The astronaut lives with other crewmembers in an enclosed capsule with finite supply resources. Everything within the spaceship has to be maintained in equilibrium and in balance. Nothing is thrown away and wasted because they will never get it back; everything is recycled or reused. The crew member function as a team, the team is weakened is when one member is weak. There is no competition, only co-operation within the team and each functions in the interests of others. Consumption of resources is done with the consideration of other members and the provision of future needs. The measure of well being in the spaceship is measured in the level of physical and mental health, the maintenance of resource levels, and the life-support system on which they all depend on.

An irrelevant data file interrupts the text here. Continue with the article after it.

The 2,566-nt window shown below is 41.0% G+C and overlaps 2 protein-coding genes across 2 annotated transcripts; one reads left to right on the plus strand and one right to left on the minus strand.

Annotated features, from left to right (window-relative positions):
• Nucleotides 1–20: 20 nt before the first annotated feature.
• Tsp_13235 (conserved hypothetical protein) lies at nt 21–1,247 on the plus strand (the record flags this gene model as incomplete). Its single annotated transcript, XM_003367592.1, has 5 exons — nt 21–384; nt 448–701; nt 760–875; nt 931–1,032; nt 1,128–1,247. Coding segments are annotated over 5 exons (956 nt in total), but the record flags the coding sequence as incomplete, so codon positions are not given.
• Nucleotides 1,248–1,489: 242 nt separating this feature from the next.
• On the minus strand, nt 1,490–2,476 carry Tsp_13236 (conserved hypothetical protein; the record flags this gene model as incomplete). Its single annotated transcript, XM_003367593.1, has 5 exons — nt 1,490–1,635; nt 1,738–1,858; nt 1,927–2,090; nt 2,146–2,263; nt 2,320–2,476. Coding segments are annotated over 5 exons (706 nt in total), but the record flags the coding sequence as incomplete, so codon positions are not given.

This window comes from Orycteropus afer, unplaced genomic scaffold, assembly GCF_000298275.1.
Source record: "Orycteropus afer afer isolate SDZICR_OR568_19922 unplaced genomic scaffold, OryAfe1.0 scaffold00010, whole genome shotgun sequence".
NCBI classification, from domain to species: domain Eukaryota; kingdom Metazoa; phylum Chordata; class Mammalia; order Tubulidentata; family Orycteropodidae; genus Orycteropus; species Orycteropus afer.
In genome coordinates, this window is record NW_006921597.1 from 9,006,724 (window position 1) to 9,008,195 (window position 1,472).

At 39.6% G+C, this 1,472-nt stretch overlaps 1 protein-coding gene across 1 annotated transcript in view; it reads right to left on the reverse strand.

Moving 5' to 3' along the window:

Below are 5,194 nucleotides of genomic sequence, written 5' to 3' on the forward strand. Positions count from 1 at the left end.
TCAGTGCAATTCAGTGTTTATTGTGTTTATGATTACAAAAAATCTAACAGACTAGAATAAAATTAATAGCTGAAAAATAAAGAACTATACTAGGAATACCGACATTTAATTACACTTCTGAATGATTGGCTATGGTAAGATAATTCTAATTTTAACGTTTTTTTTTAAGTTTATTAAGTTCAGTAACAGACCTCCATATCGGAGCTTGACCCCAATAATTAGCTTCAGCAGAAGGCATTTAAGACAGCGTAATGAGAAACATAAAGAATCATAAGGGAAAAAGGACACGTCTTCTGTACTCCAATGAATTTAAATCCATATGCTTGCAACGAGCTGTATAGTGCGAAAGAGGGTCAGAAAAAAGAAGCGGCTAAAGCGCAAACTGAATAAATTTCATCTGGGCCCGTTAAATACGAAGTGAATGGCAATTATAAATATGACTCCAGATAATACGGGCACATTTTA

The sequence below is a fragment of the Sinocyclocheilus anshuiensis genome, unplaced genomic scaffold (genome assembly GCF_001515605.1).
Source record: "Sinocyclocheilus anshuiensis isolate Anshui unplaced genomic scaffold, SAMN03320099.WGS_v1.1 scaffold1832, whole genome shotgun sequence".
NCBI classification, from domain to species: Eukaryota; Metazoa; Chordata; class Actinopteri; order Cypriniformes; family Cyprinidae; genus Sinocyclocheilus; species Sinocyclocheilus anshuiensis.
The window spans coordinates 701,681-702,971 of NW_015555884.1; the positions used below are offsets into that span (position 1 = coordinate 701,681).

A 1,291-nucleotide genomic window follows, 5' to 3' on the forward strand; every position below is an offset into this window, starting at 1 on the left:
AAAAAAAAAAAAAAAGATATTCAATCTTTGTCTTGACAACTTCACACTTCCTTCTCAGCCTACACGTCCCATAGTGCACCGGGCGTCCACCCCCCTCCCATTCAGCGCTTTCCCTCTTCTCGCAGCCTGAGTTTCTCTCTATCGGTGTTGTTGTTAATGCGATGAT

The truth is simple; cowboys will not survive in a spaceship. The reality is, societies today are practising cowboy economics in this spaceship called Earth. We have treated natural resources like cowboys, free for the taking. Increasing our consumption level without regard of future provisions. Mother Earth has endowed us with her precious natural resources, but these resources are not infinite. Unless we respect what Mother Nature has given us, we will continue to live in fear that she will strike us with the fury of an angry mother of a prodigal son. For us, humankind, the prodigal son, we have to live in the tragic consequences of our wicked ways. Eventually, we will over-stress our life-support systems resulting in the breakdown of our lives and homes. There will be increased competition between crewmembers for the decreasing levels of resources that may very well lead to social breakdown and eventual violence.